From the early 1870s to the mid-1920s all the provinces enacted legislation requiring school attendance. Sanctions were imposed on families that did not comply. In 1891, Ontario legislation required compulsory school attendance for eight-to-14-year-old children. In 1921, the Adolescent School Attendance Act increased the age of compulsory attendance in urban areas to 16. Following compulsory attendance, provinces gradually restricted child employment by the age of the child and by requiring students to pass through minimum grade levels. Although exemptions were common, legislation was designed so that compulsory education and labour restrictions were mutually supportive.
Depression and War
During the Great Depression, many adults sought jobs formerly done largely by children. During the Second World War, however, many children entered the workforce, defying school-attendance legislation. Since the war, it has been argued, women replaced children as part-time contributors to family income.
Child labour persisted into the 20th century in less visible forms. Between Confederation and the mid-1920s, about 80,000 British children, most under 14, were brought to Canada by humanitarian organizations wishing to give them a new start away from their working-class backgrounds. Most were apprenticed to rural families, and in general, became child labourers rather than adopted children. Growing sensitivity to their fate led to the prohibition of child immigration in 1925.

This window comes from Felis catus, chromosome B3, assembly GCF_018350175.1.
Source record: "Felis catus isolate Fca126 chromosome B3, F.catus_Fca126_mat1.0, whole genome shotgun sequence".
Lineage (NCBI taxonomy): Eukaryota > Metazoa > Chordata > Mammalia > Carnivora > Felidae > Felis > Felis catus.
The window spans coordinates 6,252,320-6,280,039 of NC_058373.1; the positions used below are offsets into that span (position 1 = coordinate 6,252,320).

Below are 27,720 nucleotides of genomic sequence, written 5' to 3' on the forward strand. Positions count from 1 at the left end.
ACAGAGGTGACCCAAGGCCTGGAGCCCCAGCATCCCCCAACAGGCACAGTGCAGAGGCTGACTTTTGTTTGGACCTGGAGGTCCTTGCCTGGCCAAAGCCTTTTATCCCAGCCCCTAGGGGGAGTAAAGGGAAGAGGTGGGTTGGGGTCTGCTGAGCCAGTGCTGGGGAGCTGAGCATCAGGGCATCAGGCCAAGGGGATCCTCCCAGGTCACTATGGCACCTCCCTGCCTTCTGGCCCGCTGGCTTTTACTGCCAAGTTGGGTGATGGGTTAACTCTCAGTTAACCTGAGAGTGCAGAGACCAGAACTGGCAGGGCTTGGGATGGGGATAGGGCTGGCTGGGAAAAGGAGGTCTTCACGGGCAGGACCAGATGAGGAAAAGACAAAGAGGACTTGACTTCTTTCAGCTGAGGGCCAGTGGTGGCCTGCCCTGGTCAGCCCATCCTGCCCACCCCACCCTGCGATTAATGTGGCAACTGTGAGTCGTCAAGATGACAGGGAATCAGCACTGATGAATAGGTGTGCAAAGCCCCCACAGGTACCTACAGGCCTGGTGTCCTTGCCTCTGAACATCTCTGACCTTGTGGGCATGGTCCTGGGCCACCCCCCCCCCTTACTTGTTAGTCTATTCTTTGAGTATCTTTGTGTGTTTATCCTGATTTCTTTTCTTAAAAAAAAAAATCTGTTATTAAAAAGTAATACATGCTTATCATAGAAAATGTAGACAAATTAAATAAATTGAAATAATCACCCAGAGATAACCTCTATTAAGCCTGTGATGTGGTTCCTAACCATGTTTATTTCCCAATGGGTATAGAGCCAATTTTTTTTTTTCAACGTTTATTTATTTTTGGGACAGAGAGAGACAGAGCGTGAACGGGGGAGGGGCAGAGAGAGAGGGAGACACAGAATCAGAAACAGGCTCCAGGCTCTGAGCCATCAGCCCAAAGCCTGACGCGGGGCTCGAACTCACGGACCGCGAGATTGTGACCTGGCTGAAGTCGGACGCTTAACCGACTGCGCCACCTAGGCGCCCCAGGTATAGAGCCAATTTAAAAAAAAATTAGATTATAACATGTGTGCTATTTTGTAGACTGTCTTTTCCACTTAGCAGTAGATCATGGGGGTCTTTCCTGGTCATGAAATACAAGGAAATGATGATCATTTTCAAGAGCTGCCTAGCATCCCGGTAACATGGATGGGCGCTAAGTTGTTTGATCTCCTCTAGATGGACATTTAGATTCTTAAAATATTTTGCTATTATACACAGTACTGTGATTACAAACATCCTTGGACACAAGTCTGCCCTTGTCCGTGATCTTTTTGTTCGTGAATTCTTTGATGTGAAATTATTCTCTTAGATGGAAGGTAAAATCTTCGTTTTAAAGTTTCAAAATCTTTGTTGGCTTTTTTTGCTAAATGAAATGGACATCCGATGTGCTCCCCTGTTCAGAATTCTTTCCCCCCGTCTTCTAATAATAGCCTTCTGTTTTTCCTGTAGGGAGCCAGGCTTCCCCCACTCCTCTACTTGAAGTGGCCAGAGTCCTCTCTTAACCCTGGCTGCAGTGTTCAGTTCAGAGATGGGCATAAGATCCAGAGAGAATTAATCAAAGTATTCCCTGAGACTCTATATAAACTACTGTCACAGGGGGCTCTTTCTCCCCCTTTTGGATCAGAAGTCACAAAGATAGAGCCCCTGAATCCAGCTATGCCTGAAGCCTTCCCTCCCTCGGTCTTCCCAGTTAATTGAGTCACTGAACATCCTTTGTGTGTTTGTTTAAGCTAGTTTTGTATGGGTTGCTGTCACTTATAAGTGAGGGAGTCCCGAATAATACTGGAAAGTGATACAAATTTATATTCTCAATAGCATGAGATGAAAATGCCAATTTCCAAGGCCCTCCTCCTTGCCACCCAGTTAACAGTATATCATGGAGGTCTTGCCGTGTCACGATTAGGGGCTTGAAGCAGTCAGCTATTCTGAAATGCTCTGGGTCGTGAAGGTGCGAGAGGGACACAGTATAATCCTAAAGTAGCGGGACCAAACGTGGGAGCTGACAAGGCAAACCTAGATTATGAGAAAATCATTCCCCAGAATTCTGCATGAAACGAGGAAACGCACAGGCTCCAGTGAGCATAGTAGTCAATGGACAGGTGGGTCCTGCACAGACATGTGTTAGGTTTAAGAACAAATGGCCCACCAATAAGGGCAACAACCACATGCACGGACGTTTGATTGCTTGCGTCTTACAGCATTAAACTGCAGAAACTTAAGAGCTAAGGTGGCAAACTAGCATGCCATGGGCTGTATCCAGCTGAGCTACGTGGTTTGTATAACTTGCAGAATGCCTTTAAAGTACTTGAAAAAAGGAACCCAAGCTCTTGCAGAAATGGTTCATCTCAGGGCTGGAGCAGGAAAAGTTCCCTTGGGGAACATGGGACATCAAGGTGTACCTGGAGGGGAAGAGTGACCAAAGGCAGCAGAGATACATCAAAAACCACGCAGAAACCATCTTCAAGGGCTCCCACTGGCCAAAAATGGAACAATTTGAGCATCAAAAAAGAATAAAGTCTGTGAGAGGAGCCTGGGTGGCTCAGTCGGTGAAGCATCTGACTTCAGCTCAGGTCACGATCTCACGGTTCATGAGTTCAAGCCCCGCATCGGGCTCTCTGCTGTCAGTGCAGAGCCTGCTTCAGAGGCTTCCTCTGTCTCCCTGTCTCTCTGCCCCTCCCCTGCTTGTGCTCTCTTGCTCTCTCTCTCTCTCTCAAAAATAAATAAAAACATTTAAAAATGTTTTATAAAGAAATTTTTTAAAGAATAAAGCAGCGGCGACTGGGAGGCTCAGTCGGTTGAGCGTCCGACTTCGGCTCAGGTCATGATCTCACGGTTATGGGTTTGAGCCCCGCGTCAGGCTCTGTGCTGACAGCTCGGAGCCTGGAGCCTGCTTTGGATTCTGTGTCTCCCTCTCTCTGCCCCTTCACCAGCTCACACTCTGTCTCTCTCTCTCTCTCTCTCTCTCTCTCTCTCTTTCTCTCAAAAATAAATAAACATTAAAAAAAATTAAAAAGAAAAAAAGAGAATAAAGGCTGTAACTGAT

Conventions and Treaties
In 1926, the International Labour Organization (ILO) established a convention that defined slavery as "...the status or condition of a person over whom any or all of the powers attaching to the right of ownership are exercised...." and identified child labour. By 1930 the convention was broadened to specifically define forced labour. Convention 29, the Forced Labour Convention (1930), supplemented the convention to include the abolition of slavery, the slave trade, and institutions and practices similar to slavery or forced labour. Canada helped develop the convention but was one of only nine countries that did not ratify it. It wasn’t until 1959 that Canada ratified ILO Convention 105, the Abolition of Forced Labour, which specifically prohibits forced or compulsory labour as a means of political coercion.
In 2000 Canada ratified the international Declaration of Fundamental Principles and Rights at Work treaty, which opposes the worst forms of child labour such as trafficking, recruitment of child soldiers and prostitution. As of 2013, Canada still has yet to ratify ILO Convention 138, which aims to establish a minimum age of 17 for working children.
Today in Canada, work outside school hours is generally allowed. However, for children under 16, school attendance is compulsory and employment is restricted. The legislation governing minimum age, number of working hours per day and the time of day that a youth may work varies between the provinces and territories. Some provinces require parental permission for a minor to be employed. Legislation also exists to protect minors from working under dangerous or hazardous conditions, such as in the mining industry, manufacturing, construction, forestry, and where liquor is sold or kept for sale.